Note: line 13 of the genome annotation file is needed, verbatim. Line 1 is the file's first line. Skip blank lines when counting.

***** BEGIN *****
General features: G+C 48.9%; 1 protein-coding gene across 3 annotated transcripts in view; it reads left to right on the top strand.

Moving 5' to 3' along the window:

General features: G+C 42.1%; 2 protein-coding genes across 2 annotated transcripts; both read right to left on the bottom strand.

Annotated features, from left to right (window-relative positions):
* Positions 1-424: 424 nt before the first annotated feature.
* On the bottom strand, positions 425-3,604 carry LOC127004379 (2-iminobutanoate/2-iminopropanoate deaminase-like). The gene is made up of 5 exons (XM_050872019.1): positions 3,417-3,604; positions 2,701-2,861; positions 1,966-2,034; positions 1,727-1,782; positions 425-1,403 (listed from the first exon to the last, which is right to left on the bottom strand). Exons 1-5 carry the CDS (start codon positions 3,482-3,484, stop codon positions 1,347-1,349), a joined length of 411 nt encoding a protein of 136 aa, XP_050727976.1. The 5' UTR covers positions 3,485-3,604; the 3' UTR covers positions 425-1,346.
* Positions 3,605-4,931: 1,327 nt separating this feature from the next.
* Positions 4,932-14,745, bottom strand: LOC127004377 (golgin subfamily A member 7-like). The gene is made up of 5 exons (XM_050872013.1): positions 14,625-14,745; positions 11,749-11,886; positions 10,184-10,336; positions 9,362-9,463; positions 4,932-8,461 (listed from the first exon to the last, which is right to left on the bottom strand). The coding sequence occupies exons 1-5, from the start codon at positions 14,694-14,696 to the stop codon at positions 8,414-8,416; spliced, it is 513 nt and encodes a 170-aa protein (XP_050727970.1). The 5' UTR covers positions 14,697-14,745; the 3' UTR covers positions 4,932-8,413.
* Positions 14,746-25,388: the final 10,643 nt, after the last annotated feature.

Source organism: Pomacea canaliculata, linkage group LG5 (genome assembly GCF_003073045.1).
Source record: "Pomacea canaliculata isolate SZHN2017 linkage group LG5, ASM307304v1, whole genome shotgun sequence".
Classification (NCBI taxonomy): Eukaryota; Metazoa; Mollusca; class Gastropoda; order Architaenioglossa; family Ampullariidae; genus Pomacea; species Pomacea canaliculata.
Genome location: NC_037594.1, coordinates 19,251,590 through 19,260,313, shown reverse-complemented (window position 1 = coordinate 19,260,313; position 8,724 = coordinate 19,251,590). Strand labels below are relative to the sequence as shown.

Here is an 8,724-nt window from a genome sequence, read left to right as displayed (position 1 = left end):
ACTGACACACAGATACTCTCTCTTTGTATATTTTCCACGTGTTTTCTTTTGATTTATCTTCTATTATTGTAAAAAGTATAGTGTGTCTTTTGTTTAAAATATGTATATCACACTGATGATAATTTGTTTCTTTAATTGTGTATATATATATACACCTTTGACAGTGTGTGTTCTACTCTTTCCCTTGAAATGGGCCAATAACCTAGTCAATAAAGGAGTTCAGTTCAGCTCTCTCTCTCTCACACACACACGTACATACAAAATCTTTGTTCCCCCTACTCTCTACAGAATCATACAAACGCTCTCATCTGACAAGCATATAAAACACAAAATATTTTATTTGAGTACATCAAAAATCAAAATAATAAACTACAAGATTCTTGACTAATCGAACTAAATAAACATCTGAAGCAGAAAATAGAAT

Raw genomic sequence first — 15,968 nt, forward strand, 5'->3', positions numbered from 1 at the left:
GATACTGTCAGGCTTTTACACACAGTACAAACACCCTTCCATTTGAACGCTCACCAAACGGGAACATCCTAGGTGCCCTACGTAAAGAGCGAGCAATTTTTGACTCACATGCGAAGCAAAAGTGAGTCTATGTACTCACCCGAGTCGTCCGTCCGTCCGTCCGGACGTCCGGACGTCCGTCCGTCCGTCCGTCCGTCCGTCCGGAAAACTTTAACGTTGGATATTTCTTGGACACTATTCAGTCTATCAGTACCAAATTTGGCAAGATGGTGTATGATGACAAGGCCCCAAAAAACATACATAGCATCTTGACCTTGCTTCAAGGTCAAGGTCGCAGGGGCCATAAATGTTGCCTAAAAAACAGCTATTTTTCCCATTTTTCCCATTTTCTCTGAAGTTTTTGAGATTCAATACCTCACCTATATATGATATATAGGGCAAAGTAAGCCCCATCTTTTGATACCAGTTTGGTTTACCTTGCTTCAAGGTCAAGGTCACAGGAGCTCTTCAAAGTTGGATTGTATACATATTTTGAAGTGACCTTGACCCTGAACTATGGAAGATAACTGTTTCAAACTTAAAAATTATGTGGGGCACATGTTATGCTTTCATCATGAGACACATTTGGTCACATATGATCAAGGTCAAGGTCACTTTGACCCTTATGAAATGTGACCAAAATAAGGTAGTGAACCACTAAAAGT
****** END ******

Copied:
Genome location: NC_037594.1, coordinates 19,251,590 through 19,260,313, shown reverse-complemented (window position 1 = coordinate 19,260,313; position 8,724 = coordinate 19,251,590). Strand labels below are relative to the sequence as shown.